After losing 1,000 acres to Hurricane Katrina, restoration is continuing at the Big Branch National Wildlife Refuge in Lacombe/Mandeville.
The project, on the drawing board since 2003, plans to dump the sediment in three areas near the mouth of the Bayou Lacombe including Goose Point and Point Platte.
Billed as a 24-hour, seven-day-a-week effort to pump 3 billion cubic yards of water and mud from the floor of Lake Pontchartrain and into the refuge, via a mile long pipe, was postponed as hurricanes Gustav and Ike ripped through the area.
The project, part of the Coastal Wetland Planning Project Restoration Act created in 1990 is just one of dozens funded in 18 years throughout coastal areas.
For those of you who like to hike or bike, Big Branch is a wonderful 4.5 mile rountrip walk which takes you through several refuge habitats to the edge of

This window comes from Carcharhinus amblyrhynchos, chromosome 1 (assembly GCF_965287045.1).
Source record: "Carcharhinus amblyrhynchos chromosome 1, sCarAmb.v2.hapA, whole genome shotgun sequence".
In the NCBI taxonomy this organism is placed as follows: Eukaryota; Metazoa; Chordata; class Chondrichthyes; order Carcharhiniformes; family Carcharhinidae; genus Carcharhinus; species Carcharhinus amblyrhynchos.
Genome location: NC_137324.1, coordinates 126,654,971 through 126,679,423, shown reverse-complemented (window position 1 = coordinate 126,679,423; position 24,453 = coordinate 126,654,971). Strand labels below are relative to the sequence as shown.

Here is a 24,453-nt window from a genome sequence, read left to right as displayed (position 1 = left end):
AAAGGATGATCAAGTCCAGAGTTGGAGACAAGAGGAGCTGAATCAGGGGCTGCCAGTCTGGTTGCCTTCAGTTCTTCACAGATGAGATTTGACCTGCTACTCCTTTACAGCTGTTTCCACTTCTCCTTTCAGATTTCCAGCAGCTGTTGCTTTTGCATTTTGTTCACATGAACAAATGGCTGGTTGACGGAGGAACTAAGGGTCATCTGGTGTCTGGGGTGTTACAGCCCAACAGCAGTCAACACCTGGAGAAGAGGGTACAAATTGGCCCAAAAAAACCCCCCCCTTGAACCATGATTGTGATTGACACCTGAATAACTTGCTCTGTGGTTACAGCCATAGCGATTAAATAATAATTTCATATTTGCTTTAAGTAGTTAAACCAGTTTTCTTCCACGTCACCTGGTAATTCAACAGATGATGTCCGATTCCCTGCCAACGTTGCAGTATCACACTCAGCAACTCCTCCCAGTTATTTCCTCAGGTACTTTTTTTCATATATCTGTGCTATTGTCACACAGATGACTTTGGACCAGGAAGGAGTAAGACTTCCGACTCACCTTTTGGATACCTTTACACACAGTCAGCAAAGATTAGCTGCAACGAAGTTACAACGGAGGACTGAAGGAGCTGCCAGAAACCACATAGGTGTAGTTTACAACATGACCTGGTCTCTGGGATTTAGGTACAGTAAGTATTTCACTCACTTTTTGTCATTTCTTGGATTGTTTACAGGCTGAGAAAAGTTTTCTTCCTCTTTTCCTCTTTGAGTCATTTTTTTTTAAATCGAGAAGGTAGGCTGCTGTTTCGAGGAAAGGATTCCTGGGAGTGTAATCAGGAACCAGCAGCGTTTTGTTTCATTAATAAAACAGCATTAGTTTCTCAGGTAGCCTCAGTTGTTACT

Bayou Lacombe. A 1/4 mile boardwalk trail also begins here, and travels to the edge of a nearby cypress slough.
Boy Scout Road is also great for a 4.5 mile bike trip, with a smooth graveled surface. Mountain bikes are recommended. The interpretive guide to Boy Scout
Road will help you enjoy your trip. The Tammany Trace paved bike path, while not on the refuge, runs very near it and provides access to several refuge locations.
We've seen gators and owls there, as well as evidence of wild boar. It's a peaceful trip where all you can hear is the wind rustling thru the trees. No cars, trucks or anything else.
For more info, check out this flyer for Big Branch.